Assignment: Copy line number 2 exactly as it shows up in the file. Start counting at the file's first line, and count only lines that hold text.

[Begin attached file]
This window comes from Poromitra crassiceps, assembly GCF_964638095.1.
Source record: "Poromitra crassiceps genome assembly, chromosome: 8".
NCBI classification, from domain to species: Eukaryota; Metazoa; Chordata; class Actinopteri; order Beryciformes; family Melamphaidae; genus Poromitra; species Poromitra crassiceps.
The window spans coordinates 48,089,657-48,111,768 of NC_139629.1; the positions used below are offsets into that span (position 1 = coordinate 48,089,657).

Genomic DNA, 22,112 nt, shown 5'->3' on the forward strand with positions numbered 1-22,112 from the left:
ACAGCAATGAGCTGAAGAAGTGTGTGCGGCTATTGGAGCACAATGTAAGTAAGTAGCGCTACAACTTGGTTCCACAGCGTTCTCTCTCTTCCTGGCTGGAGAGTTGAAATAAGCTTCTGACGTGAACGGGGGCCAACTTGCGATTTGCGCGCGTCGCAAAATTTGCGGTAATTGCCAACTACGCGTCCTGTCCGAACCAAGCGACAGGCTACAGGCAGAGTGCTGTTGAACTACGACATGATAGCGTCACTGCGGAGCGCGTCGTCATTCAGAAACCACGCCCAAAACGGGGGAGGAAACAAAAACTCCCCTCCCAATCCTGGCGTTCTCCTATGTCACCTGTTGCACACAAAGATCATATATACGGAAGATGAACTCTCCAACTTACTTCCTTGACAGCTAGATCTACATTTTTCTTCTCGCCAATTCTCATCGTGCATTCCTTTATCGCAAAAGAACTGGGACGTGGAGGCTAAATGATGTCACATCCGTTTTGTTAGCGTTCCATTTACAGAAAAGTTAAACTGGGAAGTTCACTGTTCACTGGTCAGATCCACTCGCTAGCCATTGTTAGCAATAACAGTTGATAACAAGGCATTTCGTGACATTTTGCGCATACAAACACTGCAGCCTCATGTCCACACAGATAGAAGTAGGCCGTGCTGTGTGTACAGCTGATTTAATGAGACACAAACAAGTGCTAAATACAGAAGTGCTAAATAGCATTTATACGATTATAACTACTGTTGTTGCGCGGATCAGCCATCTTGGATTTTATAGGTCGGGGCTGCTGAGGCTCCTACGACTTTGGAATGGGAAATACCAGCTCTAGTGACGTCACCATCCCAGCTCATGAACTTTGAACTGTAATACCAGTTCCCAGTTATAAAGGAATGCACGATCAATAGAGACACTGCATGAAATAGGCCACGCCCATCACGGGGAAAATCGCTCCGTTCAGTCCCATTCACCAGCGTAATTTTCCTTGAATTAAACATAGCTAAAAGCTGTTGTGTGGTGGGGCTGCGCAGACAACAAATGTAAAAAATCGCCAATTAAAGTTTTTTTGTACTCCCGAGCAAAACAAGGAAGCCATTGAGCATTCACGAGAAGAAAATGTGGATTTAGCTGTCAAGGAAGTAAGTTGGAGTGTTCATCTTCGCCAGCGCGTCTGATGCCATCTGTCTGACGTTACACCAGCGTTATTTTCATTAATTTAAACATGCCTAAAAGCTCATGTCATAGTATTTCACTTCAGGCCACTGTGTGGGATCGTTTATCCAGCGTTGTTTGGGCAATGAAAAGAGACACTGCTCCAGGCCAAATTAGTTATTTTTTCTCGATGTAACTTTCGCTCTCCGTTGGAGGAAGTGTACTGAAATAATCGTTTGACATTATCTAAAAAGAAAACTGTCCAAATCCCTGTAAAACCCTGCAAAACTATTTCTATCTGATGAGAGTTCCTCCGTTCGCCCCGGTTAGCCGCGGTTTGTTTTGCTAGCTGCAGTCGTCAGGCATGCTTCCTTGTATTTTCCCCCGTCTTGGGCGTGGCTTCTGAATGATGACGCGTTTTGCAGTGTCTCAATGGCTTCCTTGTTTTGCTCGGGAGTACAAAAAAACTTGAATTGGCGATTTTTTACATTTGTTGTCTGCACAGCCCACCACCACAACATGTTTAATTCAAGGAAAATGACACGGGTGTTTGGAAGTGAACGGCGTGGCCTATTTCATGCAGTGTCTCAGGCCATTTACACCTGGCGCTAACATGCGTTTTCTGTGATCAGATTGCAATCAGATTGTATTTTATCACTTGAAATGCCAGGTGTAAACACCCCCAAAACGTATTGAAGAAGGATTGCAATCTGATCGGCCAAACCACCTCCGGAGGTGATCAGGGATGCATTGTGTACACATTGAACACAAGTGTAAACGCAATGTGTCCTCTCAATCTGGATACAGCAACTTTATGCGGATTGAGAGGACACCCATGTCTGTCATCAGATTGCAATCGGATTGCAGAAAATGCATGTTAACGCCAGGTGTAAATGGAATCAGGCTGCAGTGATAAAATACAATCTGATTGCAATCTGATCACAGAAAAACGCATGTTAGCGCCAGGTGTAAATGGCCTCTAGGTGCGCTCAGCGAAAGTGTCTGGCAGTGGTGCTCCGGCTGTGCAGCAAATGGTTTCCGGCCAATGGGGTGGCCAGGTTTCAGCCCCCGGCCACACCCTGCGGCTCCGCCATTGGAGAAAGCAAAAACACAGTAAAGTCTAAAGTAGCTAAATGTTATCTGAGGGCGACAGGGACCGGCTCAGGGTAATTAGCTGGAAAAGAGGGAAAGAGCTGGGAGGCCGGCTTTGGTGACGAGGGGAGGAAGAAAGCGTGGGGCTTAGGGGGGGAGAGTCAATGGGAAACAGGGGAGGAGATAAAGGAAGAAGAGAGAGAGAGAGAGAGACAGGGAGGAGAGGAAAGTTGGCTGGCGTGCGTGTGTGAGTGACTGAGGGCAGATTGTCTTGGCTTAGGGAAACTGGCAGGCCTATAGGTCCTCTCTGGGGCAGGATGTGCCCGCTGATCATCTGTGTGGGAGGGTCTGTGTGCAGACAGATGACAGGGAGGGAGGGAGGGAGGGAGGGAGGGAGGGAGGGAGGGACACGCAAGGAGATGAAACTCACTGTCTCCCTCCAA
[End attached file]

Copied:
Source record: "Poromitra crassiceps genome assembly, chromosome: 8".